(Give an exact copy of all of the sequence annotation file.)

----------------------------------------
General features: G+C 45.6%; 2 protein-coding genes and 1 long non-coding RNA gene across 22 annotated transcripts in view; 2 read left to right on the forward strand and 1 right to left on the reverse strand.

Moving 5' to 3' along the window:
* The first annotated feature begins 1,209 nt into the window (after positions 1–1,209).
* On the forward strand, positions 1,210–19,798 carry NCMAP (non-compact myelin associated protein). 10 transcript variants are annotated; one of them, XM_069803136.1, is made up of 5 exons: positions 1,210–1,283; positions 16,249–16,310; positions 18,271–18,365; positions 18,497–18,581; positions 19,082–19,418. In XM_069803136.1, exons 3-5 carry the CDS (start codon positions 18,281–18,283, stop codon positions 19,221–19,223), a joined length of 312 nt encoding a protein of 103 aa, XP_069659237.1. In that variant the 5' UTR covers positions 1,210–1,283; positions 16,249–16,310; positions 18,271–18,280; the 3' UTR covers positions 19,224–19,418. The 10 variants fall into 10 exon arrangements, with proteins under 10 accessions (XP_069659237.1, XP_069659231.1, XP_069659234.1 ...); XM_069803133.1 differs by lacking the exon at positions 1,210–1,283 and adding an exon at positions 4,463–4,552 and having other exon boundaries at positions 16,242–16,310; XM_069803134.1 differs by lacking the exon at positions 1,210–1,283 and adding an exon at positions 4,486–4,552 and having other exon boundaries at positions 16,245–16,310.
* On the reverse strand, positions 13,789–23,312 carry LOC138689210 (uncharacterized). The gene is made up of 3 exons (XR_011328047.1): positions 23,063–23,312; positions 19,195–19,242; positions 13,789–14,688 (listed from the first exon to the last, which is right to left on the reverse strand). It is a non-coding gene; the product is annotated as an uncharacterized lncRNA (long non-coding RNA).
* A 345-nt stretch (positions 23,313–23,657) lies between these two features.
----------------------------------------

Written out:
General features: G+C 45.6%; 2 protein-coding genes and 1 long non-coding RNA gene across 22 annotated transcripts in view; 2 read left to right on the forward strand and 1 right to left on the reverse strand.

Moving 5' to 3' along the window:
* The first annotated feature begins 1,209 nt into the window (after positions 1–1,209).
* On the forward strand, positions 1,210–19,798 carry NCMAP (non-compact myelin associated protein). 10 transcript variants are annotated; one of them, XM_069803136.1, is made up of 5 exons: positions 1,210–1,283; positions 16,249–16,310; positions 18,271–18,365; positions 18,497–18,581; positions 19,082–19,418. In XM_069803136.1, exons 3-5 carry the CDS (start codon positions 18,281–18,283, stop codon positions 19,221–19,223), a joined length of 312 nt encoding a protein of 103 aa, XP_069659237.1. In that variant the 5' UTR covers positions 1,210–1,283; positions 16,249–16,310; positions 18,271–18,280; the 3' UTR covers positions 19,224–19,418. The 10 variants fall into 10 exon arrangements, with proteins under 10 accessions (XP_069659237.1, XP_069659231.1, XP_069659234.1 ...); XM_069803133.1 differs by lacking the exon at positions 1,210–1,283 and adding an exon at positions 4,463–4,552 and having other exon boundaries at positions 16,242–16,310; XM_069803134.1 differs by lacking the exon at positions 1,210–1,283 and adding an exon at positions 4,486–4,552 and having other exon boundaries at positions 16,245–16,310.
* On the reverse strand, positions 13,789–23,312 carry LOC138689210 (uncharacterized). The gene is made up of 3 exons (XR_011328047.1): positions 23,063–23,312; positions 19,195–19,242; positions 13,789–14,688 (listed from the first exon to the last, which is right to left on the reverse strand). It is a non-coding gene; the product is annotated as an uncharacterized lncRNA (long non-coding RNA).
* A 345-nt stretch (positions 23,313–23,657) lies between these two features.